Hair is a big part of everyone’s persona and it is perceived differently from individual to individual. It is a lifestyle, just like facial hair with men, where someone loves mid to long hair that is regularly groomed while others shave them for their reasons.
But what happens when hair loss comes due to some form of illness, or DNA inheritance or a medical condition and you don’t have a choice of your own. Is there a way to regrow it or to make it denser and thicker in places you need it most? There are ways, and those that suffer from conditions like alopecia can hope to boost the hair return with either DIY move called derma rollers or with micro-needling that should be done by professionals.
See both of these are pretty much the same thing only one is adapted for personal and home use – derma rollers, while the other is considered to be the thing that you should visit a doctor that specializes this first. If you didn’t know derma rolling and micro-needling imply that you have small needles puncturing the skin and allowing for the hair to grow out of these openings. Since this can be used as a monotherapy or in a combination with other things like PRP or vitamins, it has shown some good results and people that had problems with all different kinds of alopecia made a significant improvement.
If you want to find out more you can read more here while we continue with some tips for using derma rollers and micro-needling for hair restoration!
What most people are concerned about when doing micro-needling or derma rolling is whether they are going too deep or too shallow with the application. Now neither is good because if you go too shallow with the needles you won’t get the desired effect. If you go too deep you risk creating scars and having scar tissue forming on those spots that will hurt the hair regrowth. The best thing to do is to consult a doctor and they will tell you that the depth that they use and you should be somewhere between 0.6 mm and 2.5 mm. For home usage, the sweet spot is up to 1mm because everything deeper than that will mean that you will suffer through more pain and anything lower will not yield results.
2. Be aware of your condition
If you are losing hair because it is in your DNA and you are predetermined to experience hair loss without any medical issues you are probably safe but if you have a medical condition like alopecia and if you want to restore the hair you lost you need to know that alopecia can cause the scalp to thin out. To be more precise the total thickness of the scalp in a normal male is 4285 microns and it changes as the alopecia advances to the initial stage of hair loss – 3917 microns and advanced stage thin out your scalp to 2782 microns. This means you have to know your condition at the stage and with that adjust your micro-needling or derma rollers application.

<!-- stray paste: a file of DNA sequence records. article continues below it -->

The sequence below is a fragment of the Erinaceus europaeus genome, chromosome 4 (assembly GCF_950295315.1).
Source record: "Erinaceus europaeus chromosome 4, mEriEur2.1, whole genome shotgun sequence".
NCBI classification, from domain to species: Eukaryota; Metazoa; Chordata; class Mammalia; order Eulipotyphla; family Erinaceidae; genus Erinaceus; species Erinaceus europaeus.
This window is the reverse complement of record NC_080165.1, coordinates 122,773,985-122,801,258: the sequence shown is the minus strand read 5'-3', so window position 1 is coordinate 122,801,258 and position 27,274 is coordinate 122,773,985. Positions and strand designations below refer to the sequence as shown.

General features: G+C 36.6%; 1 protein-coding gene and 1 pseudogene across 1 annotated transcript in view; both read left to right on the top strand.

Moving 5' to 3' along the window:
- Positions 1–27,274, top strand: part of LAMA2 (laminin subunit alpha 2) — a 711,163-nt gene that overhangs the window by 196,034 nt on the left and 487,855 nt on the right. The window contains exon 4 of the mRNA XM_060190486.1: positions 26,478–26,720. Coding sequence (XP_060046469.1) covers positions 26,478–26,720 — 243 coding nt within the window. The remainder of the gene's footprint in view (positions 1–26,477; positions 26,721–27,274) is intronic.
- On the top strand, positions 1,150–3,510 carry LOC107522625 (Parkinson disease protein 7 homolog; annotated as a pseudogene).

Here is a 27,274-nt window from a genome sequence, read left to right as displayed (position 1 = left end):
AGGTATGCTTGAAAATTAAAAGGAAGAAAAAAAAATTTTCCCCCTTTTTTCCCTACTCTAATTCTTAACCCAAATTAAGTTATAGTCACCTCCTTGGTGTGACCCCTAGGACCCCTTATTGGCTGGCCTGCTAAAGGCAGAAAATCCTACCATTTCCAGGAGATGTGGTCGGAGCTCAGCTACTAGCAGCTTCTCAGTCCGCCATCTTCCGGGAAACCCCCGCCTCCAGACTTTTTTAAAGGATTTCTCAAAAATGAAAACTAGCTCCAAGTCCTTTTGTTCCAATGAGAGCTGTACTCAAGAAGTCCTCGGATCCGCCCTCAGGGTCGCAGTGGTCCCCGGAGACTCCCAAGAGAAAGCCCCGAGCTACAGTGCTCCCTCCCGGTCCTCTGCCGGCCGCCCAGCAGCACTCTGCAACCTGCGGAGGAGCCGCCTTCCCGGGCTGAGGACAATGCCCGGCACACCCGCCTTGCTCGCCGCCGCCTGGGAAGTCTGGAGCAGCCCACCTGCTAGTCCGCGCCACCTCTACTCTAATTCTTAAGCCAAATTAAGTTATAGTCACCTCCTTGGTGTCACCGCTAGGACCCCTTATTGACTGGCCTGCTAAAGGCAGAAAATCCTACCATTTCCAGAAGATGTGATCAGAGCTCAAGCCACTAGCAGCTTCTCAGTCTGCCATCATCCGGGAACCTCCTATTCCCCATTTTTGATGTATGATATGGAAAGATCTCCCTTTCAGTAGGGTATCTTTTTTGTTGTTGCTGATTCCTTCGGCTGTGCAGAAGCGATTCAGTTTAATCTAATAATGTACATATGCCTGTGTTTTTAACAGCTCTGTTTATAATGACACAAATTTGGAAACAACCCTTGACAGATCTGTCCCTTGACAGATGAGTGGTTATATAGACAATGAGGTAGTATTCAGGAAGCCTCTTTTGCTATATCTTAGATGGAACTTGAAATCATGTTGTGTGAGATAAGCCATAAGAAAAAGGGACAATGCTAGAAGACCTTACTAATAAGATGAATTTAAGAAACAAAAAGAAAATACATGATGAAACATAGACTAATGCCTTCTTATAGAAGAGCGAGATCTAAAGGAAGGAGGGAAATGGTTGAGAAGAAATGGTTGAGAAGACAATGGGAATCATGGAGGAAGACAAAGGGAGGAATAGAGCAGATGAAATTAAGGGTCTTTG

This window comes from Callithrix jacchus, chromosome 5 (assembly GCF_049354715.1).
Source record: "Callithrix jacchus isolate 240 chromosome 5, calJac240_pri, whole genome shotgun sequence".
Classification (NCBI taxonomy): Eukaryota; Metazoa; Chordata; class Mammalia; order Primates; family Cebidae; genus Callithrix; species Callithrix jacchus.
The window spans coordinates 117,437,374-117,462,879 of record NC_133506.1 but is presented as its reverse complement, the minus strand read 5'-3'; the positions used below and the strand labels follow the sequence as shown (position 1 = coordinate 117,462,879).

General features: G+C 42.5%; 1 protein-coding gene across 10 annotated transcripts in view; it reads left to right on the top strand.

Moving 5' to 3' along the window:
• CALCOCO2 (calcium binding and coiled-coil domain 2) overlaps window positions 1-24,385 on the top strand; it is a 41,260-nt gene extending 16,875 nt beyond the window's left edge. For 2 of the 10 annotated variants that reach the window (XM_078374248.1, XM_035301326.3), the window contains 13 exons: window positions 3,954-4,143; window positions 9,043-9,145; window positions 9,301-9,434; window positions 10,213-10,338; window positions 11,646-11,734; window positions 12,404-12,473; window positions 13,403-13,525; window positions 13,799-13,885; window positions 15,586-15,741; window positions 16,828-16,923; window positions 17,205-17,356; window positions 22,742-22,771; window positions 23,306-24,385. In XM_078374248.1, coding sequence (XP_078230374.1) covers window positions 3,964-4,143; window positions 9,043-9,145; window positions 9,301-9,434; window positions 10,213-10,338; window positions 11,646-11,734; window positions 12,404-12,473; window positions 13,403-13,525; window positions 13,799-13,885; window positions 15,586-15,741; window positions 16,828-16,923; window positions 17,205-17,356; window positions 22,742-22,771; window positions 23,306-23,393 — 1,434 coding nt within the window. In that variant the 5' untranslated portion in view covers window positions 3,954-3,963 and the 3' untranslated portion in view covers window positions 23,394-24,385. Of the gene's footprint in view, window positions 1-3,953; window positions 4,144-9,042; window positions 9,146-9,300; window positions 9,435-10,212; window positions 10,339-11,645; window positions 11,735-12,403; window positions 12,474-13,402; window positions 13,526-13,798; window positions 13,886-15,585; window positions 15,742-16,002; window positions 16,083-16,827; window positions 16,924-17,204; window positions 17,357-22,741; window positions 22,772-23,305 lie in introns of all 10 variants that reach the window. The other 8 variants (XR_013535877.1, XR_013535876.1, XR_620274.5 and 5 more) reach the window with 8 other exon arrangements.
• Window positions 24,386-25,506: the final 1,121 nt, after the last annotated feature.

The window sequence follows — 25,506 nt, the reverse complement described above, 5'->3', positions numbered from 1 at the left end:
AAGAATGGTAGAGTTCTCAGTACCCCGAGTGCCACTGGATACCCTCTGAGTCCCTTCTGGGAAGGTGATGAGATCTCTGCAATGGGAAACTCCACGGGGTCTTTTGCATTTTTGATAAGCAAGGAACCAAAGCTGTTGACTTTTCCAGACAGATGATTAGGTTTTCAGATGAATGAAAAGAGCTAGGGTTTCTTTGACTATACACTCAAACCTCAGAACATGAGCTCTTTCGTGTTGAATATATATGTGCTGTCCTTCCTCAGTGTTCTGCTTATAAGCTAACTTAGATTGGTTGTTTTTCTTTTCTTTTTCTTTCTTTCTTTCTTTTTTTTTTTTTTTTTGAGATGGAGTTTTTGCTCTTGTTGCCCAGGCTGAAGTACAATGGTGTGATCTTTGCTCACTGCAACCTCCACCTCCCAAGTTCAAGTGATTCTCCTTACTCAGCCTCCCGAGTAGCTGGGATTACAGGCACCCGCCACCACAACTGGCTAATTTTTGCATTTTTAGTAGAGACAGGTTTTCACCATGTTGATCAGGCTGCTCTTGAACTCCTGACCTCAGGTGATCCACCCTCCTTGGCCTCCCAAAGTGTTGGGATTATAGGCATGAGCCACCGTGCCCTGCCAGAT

3. The pain game
When micro-needling or derma rolling there is no doubt that you will experience some pain. Depending on the depth pain is bigger or smaller but there are ways to sort of numb the area and have a bit more pleasing experience. There are things like topical anaesthetic (for example BLT) but also be aware that you will need a prescription for that. Injected anaesthesia can also be used but you should not use it at home by yourself, no matter what, and last you can do it without any numbing by reducing the needle length.
4. How many times do you go?
Another question that is frequently asked is, how many passes do you make with a roller or derma needle over the area you are targeting. The general rule of thumb is 3 but the desired effect or endpoint is more important and you can determine that by adding up pinpoint bleeding and mild/moderate redness. Once you reach that endpoint you should stop and focus on the next spot.
Another piece of advice is to wash out your hair around 6h after the treatment.
5. How often?
If you have concerns about the frequency of which you are doing this, then you should know that the data on this is a bit mixed. Some studies recommend weekly treatments that have shown some good improvements, while other studies have gone all the way to 8 weeks apart. That is the range you and we are working with and it is a bit confusing. Again this, like everything of this sort should be consulted with your physician and your dermatologist to make sure you have the optimal conditions met.
6. Be prepared
There are some side effects of these treatments and you should know what to expect and how bad is it. The most basic side effect everyone has come across is itching that sometimes can be unbearable. There are other things like redness that last longer than expected, hair shedding which is also another possibility especially early on when you start these treatments and expect potential infections because you are poking holes in your scalp.
Also, be aware of reactions to the local anaesthesia if you are using anything but it is unlikely that you will face these issues because it is administered under proper medical guidance.
7. Beginners at home
All of these tips were to people who have already done this sort of thing once or twice, or they had this type of treatment done professionally, but those of you who are doing this for the first time and thinking about doing it by yourself please start slowly. Select the lowest depth needles, start with one application and do it monthly. When you get comfortable increase it to one every three weeks, once every two after that and lower and lower.
Check up with your doctor regularly to make sure you are not having any issues and that you are not overdoing it. Do not expect change immediately. With most hair treatments you have to give it time, and here as well you need to give it around six months before giving up on the treatment.